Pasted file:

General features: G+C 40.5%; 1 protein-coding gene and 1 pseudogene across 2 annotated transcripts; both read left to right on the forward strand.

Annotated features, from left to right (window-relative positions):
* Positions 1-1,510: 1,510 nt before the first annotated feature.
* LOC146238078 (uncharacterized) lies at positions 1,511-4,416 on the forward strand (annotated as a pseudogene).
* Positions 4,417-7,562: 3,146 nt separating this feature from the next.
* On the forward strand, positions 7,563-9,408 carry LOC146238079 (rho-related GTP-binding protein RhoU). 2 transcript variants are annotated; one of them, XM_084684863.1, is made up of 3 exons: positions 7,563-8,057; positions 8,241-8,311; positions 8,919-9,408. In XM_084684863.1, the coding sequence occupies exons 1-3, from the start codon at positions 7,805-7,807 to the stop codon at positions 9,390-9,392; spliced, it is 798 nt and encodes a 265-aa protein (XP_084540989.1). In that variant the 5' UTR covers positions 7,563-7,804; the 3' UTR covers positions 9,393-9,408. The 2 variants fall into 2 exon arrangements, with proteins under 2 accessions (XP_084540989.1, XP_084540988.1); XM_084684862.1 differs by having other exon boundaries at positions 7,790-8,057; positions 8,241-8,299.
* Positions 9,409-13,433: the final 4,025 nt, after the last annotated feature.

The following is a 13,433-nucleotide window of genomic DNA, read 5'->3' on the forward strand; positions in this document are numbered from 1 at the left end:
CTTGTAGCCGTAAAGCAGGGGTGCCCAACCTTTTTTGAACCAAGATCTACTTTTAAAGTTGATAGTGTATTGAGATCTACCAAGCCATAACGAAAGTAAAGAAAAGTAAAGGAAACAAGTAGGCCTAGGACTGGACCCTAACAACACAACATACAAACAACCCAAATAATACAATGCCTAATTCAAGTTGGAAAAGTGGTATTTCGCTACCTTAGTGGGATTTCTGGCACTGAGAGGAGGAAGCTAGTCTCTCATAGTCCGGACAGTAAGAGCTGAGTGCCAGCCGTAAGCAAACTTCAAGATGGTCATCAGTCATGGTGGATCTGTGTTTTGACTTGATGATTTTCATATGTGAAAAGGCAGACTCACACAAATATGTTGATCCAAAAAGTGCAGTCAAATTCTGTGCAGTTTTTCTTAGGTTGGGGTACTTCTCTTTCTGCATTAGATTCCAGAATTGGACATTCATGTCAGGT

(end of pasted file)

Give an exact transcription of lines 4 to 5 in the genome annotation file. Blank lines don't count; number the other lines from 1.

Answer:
* LOC146238078 (uncharacterized) lies at positions 1,511-4,416 on the forward strand (annotated as a pseudogene).
* Positions 4,417-7,562: 3,146 nt separating this feature from the next.